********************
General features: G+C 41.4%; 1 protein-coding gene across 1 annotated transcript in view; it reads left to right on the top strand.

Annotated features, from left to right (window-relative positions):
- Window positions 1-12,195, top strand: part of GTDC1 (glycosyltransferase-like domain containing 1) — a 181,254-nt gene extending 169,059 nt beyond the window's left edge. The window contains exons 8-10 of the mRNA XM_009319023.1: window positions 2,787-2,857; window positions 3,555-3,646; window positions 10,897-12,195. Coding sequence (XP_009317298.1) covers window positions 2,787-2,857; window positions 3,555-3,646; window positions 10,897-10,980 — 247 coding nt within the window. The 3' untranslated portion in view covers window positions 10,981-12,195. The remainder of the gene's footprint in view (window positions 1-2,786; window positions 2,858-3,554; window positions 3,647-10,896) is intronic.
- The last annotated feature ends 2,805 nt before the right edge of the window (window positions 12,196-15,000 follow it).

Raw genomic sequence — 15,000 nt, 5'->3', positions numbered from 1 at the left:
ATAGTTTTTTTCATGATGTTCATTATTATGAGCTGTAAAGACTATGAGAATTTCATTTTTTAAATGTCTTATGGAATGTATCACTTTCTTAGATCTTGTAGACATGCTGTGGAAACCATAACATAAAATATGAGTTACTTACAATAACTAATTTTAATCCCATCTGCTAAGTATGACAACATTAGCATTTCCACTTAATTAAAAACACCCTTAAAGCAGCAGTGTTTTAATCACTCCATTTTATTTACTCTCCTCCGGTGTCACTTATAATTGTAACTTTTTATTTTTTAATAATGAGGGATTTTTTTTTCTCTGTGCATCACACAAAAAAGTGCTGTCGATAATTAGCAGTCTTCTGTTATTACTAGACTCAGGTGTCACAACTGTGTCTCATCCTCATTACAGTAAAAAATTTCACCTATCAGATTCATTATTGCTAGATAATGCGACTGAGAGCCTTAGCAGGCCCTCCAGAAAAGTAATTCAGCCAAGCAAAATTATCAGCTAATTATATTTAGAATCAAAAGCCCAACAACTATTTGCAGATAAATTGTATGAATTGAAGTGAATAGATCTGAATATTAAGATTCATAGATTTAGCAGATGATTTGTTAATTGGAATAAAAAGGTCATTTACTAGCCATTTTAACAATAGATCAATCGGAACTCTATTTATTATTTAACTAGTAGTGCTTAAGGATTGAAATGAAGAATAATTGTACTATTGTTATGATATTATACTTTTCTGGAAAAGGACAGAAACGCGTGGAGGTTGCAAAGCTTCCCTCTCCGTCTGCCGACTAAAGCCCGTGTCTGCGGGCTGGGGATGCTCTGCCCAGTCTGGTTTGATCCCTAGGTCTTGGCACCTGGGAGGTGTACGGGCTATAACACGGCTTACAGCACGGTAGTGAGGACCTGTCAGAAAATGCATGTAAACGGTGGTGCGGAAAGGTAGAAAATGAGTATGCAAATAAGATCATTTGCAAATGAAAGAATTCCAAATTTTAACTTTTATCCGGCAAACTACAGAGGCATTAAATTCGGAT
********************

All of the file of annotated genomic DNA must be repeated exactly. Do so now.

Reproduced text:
General features: G+C 41.4%; 1 protein-coding gene across 1 annotated transcript in view; it reads left to right on the top strand.

Annotated features, from left to right (window-relative positions):
- Window positions 1-12,195, top strand: part of GTDC1 (glycosyltransferase-like domain containing 1) — a 181,254-nt gene extending 169,059 nt beyond the window's left edge. The window contains exons 8-10 of the mRNA XM_009319023.1: window positions 2,787-2,857; window positions 3,555-3,646; window positions 10,897-12,195. Coding sequence (XP_009317298.1) covers window positions 2,787-2,857; window positions 3,555-3,646; window positions 10,897-10,980 — 247 coding nt within the window. The 3' untranslated portion in view covers window positions 10,981-12,195. The remainder of the gene's footprint in view (window positions 1-2,786; window positions 2,858-3,554; window positions 3,647-10,896) is intronic.
- The last annotated feature ends 2,805 nt before the right edge of the window (window positions 12,196-15,000 follow it).

Raw genomic sequence — 15,000 nt, 5'->3', positions numbered from 1 at the left:
ATAGTTTTTTTCATGATGTTCATTATTATGAGCTGTAAAGACTATGAGAATTTCATTTTTTAAATGTCTTATGGAATGTATCACTTTCTTAGATCTTGTAGACATGCTGTGGAAACCATAACATAAAATATGAGTTACTTACAATAACTAATTTTAATCCCATCTGCTAAGTATGACAACATTAGCATTTCCACTTAATTAAAAACACCCTTAAAGCAGCAGTGTTTTAATCACTCCATTTTATTTACTCTCCTCCGGTGTCACTTATAATTGTAACTTTTTATTTTTTAATAATGAGGGATTTTTTTTTCTCTGTGCATCACACAAAAAAGTGCTGTCGATAATTAGCAGTCTTCTGTTATTACTAGACTCAGGTGTCACAACTGTGTCTCATCCTCATTACAGTAAAAAATTTCACCTATCAGATTCATTATTGCTAGATAATGCGACTGAGAGCCTTAGCAGGCCCTCCAGAAAAGTAATTCAGCCAAGCAAAATTATCAGCTAATTATATTTAGAATCAAAAGCCCAACAACTATTTGCAGATAAATTGTATGAATTGAAGTGAATAGATCTGAATATTAAGATTCATAGATTTAGCAGATGATTTGTTAATTGGAATAAAAAGGTCATTTACTAGCCATTTTAACAATAGATCAATCGGAACTCTATTTATTATTTAACTAGTAGTGCTTAAGGATTGAAATGAAGAATAATTGTACTATTGTTATGATATTATACTTTTCTGGAAAAGGACAGAAACGCGTGGAGGTTGCAAAGCTTCCCTCTCCGTCTGCCGACTAAAGCCCGTGTCTGCGGGCTGGGGATGCTCTGCCCAGTCTGGTTTGATCCCTAGGTCTTGGCACCTGGGAGGTGTACGGGCTATAACACGGCTTACAGCACGGTAGTGAGGACCTGTCAGAAAATGCATGTAAACGGTGGTGCGGAAAGGTAGAAAATGAGTATGCAAATAAGATCATTTGCAAATGAAAGAATTCCAAATTTTAACTTTTATCCGGCAAACTACAGAGGCATTAAATTCGGAT